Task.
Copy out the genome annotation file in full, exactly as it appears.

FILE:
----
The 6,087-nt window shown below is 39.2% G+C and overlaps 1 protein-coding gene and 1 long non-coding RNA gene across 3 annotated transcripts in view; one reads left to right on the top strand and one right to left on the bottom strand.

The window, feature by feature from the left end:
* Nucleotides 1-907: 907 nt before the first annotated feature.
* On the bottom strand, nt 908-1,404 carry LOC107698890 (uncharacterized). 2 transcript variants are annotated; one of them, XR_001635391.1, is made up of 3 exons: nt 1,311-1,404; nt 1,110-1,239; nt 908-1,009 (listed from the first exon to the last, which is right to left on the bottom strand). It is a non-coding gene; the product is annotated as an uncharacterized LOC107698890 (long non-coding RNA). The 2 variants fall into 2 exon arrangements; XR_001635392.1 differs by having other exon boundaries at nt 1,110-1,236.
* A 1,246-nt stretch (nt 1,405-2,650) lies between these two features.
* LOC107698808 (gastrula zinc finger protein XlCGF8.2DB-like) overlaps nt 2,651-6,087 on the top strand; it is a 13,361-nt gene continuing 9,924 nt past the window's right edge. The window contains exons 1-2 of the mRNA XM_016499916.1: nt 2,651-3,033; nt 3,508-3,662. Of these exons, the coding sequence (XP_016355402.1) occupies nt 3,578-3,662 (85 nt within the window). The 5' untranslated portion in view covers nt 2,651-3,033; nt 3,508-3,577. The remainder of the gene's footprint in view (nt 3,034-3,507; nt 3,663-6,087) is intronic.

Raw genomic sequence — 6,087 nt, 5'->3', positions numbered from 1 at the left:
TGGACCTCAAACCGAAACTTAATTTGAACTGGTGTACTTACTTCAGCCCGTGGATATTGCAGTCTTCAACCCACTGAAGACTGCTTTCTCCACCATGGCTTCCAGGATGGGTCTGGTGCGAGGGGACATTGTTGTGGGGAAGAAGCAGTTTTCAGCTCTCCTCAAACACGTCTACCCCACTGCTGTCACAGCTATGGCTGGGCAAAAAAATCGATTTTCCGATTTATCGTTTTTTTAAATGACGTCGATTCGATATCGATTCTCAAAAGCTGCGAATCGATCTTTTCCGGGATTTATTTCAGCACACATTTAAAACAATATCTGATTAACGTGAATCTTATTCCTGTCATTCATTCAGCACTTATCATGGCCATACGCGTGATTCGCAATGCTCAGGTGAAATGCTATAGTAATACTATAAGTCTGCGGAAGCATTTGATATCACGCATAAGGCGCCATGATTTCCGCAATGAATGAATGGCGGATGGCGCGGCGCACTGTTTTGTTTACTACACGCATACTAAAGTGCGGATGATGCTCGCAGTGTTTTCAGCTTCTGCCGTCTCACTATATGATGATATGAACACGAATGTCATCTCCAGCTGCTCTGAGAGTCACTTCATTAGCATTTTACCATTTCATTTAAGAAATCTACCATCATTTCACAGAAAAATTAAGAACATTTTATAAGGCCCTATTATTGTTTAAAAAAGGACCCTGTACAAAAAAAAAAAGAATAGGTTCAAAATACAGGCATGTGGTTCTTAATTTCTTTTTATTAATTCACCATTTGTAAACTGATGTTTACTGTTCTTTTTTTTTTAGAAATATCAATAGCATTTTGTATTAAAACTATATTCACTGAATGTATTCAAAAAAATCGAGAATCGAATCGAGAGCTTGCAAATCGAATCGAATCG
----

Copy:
The 6,087-nt window shown below is 39.2% G+C and overlaps 1 protein-coding gene and 1 long non-coding RNA gene across 3 annotated transcripts in view; one reads left to right on the top strand and one right to left on the bottom strand.

The window, feature by feature from the left end:
* Nucleotides 1-907: 907 nt before the first annotated feature.
* On the bottom strand, nt 908-1,404 carry LOC107698890 (uncharacterized). 2 transcript variants are annotated; one of them, XR_001635391.1, is made up of 3 exons: nt 1,311-1,404; nt 1,110-1,239; nt 908-1,009 (listed from the first exon to the last, which is right to left on the bottom strand). It is a non-coding gene; the product is annotated as an uncharacterized LOC107698890 (long non-coding RNA). The 2 variants fall into 2 exon arrangements; XR_001635392.1 differs by having other exon boundaries at nt 1,110-1,236.
* A 1,246-nt stretch (nt 1,405-2,650) lies between these two features.
* LOC107698808 (gastrula zinc finger protein XlCGF8.2DB-like) overlaps nt 2,651-6,087 on the top strand; it is a 13,361-nt gene continuing 9,924 nt past the window's right edge. The window contains exons 1-2 of the mRNA XM_016499916.1: nt 2,651-3,033; nt 3,508-3,662. Of these exons, the coding sequence (XP_016355402.1) occupies nt 3,578-3,662 (85 nt within the window). The 5' untranslated portion in view covers nt 2,651-3,033; nt 3,508-3,577. The remainder of the gene's footprint in view (nt 3,034-3,507; nt 3,663-6,087) is intronic.

Raw genomic sequence — 6,087 nt, 5'->3', positions numbered from 1 at the left:
TGGACCTCAAACCGAAACTTAATTTGAACTGGTGTACTTACTTCAGCCCGTGGATATTGCAGTCTTCAACCCACTGAAGACTGCTTTCTCCACCATGGCTTCCAGGATGGGTCTGGTGCGAGGGGACATTGTTGTGGGGAAGAAGCAGTTTTCAGCTCTCCTCAAACACGTCTACCCCACTGCTGTCACAGCTATGGCTGGGCAAAAAAATCGATTTTCCGATTTATCGTTTTTTTAAATGACGTCGATTCGATATCGATTCTCAAAAGCTGCGAATCGATCTTTTCCGGGATTTATTTCAGCACACATTTAAAACAATATCTGATTAACGTGAATCTTATTCCTGTCATTCATTCAGCACTTATCATGGCCATACGCGTGATTCGCAATGCTCAGGTGAAATGCTATAGTAATACTATAAGTCTGCGGAAGCATTTGATATCACGCATAAGGCGCCATGATTTCCGCAATGAATGAATGGCGGATGGCGCGGCGCACTGTTTTGTTTACTACACGCATACTAAAGTGCGGATGATGCTCGCAGTGTTTTCAGCTTCTGCCGTCTCACTATATGATGATATGAACACGAATGTCATCTCCAGCTGCTCTGAGAGTCACTTCATTAGCATTTTACCATTTCATTTAAGAAATCTACCATCATTTCACAGAAAAATTAAGAACATTTTATAAGGCCCTATTATTGTTTAAAAAAGGACCCTGTACAAAAAAAAAAAGAATAGGTTCAAAATACAGGCATGTGGTTCTTAATTTCTTTTTATTAATTCACCATTTGTAAACTGATGTTTACTGTTCTTTTTTTTTTAGAAATATCAATAGCATTTTGTATTAAAACTATATTCACTGAATGTATTCAAAAAAATCGAGAATCGAATCGAGAGCTTGCAAATCGAATCGAATCG